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Stitched Mouth Prayer
John M Ballenger (bio)

His father is inside the house,
the boy is outside in the bed of a Ford.
He climbs up on the side rail.
It’s 1980, maybe the Olympics
have been on. This is the balance
beam. He always makes it
from the cab to the tailgate. This time
he’ll try the tailgate too. Even then,
at eight years old, he knows the cost
of the narrow way, the claims it will make,
the mark that will remain with him,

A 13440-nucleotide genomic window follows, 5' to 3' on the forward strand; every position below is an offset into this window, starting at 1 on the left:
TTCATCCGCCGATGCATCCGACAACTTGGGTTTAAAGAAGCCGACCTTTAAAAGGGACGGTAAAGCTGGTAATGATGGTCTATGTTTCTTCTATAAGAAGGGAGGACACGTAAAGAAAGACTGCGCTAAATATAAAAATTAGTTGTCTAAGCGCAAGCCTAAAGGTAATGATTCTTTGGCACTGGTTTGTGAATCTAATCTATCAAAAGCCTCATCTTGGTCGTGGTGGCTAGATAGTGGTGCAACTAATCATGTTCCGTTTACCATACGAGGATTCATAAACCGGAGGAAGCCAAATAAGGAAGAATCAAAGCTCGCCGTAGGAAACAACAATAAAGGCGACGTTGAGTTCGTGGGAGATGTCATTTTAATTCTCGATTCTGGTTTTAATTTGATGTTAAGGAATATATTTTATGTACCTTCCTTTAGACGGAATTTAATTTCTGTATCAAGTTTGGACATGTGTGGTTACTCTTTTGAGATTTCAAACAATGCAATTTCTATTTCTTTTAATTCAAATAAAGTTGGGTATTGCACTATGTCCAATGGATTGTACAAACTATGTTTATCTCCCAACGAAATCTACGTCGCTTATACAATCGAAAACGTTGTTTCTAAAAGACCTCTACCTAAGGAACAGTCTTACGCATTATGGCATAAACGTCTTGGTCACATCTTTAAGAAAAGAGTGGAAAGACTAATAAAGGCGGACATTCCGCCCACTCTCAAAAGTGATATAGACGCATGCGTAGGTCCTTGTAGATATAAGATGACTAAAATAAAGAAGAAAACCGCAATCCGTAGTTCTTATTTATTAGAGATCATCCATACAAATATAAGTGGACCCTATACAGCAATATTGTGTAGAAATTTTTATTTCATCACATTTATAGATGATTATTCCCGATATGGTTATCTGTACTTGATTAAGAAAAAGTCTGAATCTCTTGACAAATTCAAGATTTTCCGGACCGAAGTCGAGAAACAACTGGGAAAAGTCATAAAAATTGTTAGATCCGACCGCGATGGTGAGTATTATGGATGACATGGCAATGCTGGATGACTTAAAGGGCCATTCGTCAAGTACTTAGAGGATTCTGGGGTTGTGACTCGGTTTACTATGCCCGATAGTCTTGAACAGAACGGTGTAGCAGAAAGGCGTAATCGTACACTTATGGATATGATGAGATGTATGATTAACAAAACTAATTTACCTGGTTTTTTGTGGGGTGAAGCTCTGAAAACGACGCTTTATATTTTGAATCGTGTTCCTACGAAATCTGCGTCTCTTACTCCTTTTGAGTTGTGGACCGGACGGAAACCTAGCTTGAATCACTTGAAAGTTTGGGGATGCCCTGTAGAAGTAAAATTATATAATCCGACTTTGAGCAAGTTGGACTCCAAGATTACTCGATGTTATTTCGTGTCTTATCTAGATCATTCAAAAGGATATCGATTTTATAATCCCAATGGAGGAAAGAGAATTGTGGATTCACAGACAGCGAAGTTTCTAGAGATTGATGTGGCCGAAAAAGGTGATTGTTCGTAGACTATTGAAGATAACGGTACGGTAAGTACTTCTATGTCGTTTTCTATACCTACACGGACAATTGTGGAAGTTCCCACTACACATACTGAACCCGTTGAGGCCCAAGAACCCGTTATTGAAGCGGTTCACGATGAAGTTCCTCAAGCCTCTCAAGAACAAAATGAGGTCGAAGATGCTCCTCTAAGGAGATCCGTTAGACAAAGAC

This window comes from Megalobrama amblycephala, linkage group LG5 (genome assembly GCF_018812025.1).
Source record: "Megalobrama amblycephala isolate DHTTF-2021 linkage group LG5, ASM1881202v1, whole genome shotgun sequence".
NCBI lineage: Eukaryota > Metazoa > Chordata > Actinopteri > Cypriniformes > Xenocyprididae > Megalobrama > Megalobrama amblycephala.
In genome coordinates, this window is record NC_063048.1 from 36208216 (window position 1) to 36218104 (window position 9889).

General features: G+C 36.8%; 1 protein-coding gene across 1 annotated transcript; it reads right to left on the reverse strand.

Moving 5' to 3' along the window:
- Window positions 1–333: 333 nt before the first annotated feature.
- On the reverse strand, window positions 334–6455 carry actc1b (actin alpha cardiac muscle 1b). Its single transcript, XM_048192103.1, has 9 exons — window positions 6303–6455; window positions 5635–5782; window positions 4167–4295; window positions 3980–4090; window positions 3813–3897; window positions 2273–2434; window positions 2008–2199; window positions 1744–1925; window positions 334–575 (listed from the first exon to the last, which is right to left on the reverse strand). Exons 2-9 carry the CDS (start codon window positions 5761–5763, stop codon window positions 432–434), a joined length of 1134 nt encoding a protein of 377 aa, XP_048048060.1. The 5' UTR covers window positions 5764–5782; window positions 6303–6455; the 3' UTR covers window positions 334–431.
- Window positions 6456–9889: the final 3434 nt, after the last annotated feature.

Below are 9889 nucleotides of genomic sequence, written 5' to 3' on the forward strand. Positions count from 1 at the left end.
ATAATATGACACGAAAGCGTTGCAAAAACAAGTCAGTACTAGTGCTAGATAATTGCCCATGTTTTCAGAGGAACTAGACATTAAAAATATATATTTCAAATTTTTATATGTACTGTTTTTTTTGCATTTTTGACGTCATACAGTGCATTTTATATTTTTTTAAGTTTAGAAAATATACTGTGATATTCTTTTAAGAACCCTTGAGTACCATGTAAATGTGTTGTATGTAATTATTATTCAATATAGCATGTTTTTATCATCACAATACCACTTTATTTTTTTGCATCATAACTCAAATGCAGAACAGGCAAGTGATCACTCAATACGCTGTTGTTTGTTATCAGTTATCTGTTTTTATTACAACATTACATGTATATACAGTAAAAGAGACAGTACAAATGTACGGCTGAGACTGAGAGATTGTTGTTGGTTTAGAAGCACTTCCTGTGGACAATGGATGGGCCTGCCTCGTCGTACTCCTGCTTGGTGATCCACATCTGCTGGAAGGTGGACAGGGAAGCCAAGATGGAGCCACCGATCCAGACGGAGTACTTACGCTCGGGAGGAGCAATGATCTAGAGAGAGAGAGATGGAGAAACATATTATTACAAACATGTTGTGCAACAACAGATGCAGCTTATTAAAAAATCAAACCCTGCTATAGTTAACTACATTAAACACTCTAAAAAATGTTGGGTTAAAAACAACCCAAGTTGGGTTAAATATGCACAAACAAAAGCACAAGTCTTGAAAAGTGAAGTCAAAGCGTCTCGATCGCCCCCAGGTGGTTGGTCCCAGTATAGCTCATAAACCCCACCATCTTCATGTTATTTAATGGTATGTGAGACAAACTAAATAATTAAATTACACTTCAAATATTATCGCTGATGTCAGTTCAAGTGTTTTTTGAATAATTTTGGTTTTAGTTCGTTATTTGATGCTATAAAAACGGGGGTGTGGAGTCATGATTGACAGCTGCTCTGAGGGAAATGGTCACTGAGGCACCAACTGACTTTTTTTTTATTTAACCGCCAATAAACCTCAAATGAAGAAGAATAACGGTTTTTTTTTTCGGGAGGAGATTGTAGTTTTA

inside. Years later he’ll feel it with the tip
of his tongue, the scar that runs from
the corner of his mouth, as far up 

as he can reach. How long, O Lord,
can a boy fall? How many times
does his face need to hit
that metal bumper? Teeth slice
inside the tender mouth? How many 
stitches, O Lord, to knit
the cries of your children into groans
so inarticulate that your Holy Spirit
will hear, understand them as prayer?


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